When Billions Aren't Enough
Our favorite anti-open source article, "Winning the Linux Wars", suggested that Microsoft partners should be "Playing the R&D card" by emphasizing that "Microsoft invests north of $6 billion a year on R&D. There is nobody in the Linux world that does that."
Well, Merck (MRK) invests about $4 billion a year in R&D. Bristol-Meyers (BMY) $669 million. Eli Lilly & Co. (LLY) $2.7 billion. Pfizer (PFE) $1.8 billion. Sanofi-Aventis (SNY) a whopping $10.2 billion, or nearly half of its $20.5 billion in revenues. Together, that's about $19.5 billion a year in research and development.
Apparently, though, that's not enough. This Friday (January 20, 2006), The Wall Street Journal's "Science Journal" ran article entitled "In Switch, Scientists Share Data to Develop useful Drug Therapies" which pointed out that there is a "crisis in 'translational science,' or turning basic discoveries into therapies," and that only twenty new drugs were approved by the US Food and Drug Administration in 2005.
One billion a drug, approximately.
More importantly, the article points out some interesting trends:
- The pace of basic biomedical research is outstripping the pace of translational research. In other words, we're learning about genetics and biology faster than we're able to make drugs based on that knowledge.
- As a result, foundation grants have not produced concrete results of cures for illnesses.
- In response, the foundations are now shifting funds from basic research into therapies, taking over a role once left to industry.
Nevertheless, the fact that non-profit foundations are now moving into product development suggests that the fundamental research and product development model is encountering problems. Usually, a well-financed industry (and few are as well-financed as major pharmaceuticals: MRK, LLY, PFE, and BMY have $43 billion in cash and short-term investments between the four of them) should be ideally positioned for product development, while only basic science needs charitable support.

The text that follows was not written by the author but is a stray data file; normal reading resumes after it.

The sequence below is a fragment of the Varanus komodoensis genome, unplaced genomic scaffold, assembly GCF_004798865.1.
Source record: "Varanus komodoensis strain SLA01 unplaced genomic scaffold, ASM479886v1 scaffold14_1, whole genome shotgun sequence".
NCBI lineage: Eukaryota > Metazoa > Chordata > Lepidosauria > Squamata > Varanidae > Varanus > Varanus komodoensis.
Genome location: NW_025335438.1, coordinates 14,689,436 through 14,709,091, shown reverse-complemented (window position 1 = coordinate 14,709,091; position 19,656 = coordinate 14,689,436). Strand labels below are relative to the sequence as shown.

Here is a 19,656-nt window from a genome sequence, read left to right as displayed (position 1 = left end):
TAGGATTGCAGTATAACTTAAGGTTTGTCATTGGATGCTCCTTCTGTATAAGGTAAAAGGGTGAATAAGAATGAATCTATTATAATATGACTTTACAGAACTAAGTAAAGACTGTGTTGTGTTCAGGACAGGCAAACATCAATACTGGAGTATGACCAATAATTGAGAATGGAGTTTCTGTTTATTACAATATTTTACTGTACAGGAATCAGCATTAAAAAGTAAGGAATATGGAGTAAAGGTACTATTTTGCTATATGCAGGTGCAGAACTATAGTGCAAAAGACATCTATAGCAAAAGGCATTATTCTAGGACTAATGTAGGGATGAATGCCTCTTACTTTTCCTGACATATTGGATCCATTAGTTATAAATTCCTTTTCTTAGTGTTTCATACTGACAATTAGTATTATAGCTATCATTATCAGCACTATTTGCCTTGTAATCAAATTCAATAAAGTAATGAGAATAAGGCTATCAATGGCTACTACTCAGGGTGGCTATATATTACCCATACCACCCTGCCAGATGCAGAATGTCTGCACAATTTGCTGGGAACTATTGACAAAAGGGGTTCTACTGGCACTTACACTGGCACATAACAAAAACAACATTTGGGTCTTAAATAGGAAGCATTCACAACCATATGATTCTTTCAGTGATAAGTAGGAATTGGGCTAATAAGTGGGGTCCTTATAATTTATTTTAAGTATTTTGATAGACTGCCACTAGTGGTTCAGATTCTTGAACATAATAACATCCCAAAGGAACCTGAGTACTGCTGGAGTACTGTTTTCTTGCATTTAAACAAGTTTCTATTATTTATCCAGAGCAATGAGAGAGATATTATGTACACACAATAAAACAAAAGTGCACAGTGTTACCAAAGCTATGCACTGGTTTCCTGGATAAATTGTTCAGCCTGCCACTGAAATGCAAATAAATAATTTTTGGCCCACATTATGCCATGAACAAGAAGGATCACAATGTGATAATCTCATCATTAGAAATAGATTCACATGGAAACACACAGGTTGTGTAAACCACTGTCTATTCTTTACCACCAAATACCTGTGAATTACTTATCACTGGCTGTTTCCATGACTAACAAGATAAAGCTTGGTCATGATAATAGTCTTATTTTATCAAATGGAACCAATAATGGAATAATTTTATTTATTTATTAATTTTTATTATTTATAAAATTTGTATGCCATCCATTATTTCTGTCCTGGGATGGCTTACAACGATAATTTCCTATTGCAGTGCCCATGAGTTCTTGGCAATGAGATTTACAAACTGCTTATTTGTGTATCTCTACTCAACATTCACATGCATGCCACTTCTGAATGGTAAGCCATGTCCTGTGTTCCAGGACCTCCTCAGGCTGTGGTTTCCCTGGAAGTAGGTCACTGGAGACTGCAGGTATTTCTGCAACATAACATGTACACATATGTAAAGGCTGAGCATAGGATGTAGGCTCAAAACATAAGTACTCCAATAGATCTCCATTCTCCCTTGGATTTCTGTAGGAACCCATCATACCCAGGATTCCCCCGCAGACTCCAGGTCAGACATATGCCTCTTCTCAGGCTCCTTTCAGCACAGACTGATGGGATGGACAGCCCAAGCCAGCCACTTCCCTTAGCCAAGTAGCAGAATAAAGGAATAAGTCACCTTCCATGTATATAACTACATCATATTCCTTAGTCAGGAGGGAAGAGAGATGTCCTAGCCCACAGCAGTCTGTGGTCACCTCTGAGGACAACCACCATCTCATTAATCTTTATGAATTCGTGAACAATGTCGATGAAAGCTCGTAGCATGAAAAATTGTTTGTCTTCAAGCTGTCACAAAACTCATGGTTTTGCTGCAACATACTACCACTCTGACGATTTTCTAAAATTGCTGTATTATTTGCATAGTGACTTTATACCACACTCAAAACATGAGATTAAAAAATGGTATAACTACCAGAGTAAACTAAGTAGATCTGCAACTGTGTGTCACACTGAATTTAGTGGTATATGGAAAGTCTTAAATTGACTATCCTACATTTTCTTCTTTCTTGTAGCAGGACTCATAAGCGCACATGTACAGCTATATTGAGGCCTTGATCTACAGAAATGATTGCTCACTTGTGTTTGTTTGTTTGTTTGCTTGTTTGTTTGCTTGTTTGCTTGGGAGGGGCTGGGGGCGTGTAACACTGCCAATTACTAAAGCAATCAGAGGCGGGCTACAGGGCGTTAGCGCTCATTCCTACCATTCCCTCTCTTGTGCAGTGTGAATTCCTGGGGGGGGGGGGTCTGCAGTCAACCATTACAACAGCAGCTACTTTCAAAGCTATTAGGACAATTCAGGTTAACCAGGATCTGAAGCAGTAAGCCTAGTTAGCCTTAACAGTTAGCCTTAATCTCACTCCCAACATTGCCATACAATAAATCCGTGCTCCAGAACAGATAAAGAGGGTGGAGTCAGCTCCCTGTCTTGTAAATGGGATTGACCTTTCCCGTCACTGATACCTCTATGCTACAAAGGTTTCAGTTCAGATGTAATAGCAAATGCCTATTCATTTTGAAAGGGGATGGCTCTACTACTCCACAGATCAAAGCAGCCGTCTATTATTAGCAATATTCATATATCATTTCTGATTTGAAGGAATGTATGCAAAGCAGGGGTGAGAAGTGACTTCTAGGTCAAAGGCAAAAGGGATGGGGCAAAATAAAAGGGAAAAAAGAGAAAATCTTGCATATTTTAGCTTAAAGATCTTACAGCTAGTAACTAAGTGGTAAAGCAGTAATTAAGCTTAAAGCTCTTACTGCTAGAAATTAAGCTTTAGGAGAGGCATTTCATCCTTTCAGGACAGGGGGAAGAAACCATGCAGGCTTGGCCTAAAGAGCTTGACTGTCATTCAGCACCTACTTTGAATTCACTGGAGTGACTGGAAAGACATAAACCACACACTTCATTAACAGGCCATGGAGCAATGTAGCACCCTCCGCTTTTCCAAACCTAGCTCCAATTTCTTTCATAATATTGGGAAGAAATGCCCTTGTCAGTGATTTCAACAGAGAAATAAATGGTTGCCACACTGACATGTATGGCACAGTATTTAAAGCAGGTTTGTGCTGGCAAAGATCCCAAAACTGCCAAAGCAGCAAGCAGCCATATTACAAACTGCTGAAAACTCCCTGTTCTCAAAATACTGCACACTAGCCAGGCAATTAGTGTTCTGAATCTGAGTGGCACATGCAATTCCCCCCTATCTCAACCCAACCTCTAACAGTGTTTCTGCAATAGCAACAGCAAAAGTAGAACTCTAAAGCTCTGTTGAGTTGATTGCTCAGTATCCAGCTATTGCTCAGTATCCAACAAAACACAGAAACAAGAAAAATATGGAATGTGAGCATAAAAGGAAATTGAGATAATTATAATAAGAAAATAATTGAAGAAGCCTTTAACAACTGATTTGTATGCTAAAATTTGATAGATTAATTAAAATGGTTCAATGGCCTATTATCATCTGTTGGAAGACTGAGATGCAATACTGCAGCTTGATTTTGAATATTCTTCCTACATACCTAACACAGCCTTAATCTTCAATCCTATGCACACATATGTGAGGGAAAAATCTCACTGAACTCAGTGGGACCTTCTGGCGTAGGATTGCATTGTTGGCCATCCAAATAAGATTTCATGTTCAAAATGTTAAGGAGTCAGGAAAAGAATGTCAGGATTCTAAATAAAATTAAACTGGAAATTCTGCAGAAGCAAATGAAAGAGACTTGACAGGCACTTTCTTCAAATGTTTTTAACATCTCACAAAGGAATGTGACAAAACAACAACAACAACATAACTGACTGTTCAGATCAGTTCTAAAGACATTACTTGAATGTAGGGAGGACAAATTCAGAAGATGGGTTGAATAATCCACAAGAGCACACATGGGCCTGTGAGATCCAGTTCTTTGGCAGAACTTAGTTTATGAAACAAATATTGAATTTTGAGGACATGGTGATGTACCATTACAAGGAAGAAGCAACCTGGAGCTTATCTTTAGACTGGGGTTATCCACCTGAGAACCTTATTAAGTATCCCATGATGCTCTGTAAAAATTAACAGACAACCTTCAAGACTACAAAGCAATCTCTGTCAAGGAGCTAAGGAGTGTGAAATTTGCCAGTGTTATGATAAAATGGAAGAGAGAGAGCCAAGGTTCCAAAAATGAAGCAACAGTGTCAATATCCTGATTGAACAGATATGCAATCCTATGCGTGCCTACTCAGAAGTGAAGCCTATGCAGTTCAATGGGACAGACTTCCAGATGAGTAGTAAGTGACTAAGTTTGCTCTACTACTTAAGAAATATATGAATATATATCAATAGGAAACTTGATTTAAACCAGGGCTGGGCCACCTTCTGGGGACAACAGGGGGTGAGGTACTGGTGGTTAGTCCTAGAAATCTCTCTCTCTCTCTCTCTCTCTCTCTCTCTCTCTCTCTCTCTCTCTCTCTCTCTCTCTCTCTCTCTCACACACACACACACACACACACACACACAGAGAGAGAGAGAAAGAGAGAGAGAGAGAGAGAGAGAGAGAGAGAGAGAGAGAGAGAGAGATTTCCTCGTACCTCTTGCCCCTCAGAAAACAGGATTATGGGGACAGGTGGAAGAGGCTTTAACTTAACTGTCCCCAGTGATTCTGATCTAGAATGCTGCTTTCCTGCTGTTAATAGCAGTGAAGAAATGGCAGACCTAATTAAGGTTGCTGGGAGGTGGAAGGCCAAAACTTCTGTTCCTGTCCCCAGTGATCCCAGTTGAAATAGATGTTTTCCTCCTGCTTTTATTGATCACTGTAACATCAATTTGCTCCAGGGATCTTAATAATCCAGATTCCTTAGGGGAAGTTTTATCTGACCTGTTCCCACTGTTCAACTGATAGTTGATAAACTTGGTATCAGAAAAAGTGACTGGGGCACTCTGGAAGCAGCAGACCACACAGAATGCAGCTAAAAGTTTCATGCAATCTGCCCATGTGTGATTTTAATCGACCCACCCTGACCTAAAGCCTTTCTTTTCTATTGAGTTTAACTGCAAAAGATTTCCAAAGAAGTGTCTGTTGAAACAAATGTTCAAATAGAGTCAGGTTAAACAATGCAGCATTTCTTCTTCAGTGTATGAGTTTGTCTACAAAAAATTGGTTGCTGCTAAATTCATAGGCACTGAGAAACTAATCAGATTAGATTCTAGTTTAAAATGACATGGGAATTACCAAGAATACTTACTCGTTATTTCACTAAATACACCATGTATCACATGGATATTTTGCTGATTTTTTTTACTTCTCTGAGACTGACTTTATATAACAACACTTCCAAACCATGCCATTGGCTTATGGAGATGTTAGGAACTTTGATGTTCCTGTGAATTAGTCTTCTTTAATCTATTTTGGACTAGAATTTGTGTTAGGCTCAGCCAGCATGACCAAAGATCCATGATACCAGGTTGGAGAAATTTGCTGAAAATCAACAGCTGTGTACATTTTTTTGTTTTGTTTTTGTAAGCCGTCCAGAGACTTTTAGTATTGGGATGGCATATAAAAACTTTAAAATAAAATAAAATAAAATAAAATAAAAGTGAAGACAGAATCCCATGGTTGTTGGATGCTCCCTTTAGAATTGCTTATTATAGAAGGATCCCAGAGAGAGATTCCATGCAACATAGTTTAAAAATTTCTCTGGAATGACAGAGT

But there is hope: one key gene for multiple sclerosis could now be turned on and off in mice "a year sooner than they would have been, thanks to a unique collaboration that is slaying some of the most sacred cows in bio-medicine."
What is the unique collaboration? Sharing knowledge. The foundation which sponsored the research is apparently requiring the scientists it funds "share results in real time," rather than keep their discoveries proprietary. As a result, it has made the scientists feel more accountable for their work and therefore become more engaged in curing diseases.
The parallel with open source is clear. There is a real benefit to research and development when knowledge is shared. Other researchers could extend your work in new and novel ways. Furthermore, there is transparency and accountability for your work. That transparency in turn grants prestige and recognition, which are often powerful motivators. Perhaps this combination explains why academia has always been, and continues to be, a very efficient way to do research, even though their budgets are limited compared to industry.
The parallel from open source is also interesting. If open source and collaborative development is a successful model, could it help make research and development in other fields more efficient? The medical industry is sliding from open knowledge and collaborative research into a proprietary world of patents, licensing, and investors.
But if the billions aren't enough, should they be considering a return to open collaboration?